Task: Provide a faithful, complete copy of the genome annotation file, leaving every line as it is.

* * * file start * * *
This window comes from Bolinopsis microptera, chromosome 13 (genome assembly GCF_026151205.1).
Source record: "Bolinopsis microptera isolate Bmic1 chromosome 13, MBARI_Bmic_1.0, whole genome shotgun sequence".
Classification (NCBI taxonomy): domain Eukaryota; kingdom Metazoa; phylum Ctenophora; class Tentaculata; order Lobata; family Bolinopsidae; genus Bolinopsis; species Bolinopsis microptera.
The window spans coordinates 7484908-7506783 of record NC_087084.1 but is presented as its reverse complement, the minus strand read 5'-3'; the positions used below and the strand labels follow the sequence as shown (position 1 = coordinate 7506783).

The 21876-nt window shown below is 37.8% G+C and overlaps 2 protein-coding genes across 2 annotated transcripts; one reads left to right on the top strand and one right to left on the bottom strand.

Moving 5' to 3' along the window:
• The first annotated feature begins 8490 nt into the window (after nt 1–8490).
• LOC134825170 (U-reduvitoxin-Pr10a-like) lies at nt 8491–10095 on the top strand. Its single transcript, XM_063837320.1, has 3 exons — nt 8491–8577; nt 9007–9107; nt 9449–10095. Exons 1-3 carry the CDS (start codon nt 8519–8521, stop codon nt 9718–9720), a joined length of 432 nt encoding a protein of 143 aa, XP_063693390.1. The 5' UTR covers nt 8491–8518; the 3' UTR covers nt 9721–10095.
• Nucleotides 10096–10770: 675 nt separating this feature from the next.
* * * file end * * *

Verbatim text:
This window comes from Bolinopsis microptera, chromosome 13 (genome assembly GCF_026151205.1).
Source record: "Bolinopsis microptera isolate Bmic1 chromosome 13, MBARI_Bmic_1.0, whole genome shotgun sequence".
Classification (NCBI taxonomy): domain Eukaryota; kingdom Metazoa; phylum Ctenophora; class Tentaculata; order Lobata; family Bolinopsidae; genus Bolinopsis; species Bolinopsis microptera.
The window spans coordinates 7484908-7506783 of record NC_087084.1 but is presented as its reverse complement, the minus strand read 5'-3'; the positions used below and the strand labels follow the sequence as shown (position 1 = coordinate 7506783).

The 21876-nt window shown below is 37.8% G+C and overlaps 2 protein-coding genes across 2 annotated transcripts; one reads left to right on the top strand and one right to left on the bottom strand.

Moving 5' to 3' along the window:
• The first annotated feature begins 8490 nt into the window (after nt 1–8490).
• LOC134825170 (U-reduvitoxin-Pr10a-like) lies at nt 8491–10095 on the top strand. Its single transcript, XM_063837320.1, has 3 exons — nt 8491–8577; nt 9007–9107; nt 9449–10095. Exons 1-3 carry the CDS (start codon nt 8519–8521, stop codon nt 9718–9720), a joined length of 432 nt encoding a protein of 143 aa, XP_063693390.1. The 5' UTR covers nt 8491–8518; the 3' UTR covers nt 9721–10095.
• Nucleotides 10096–10770: 675 nt separating this feature from the next.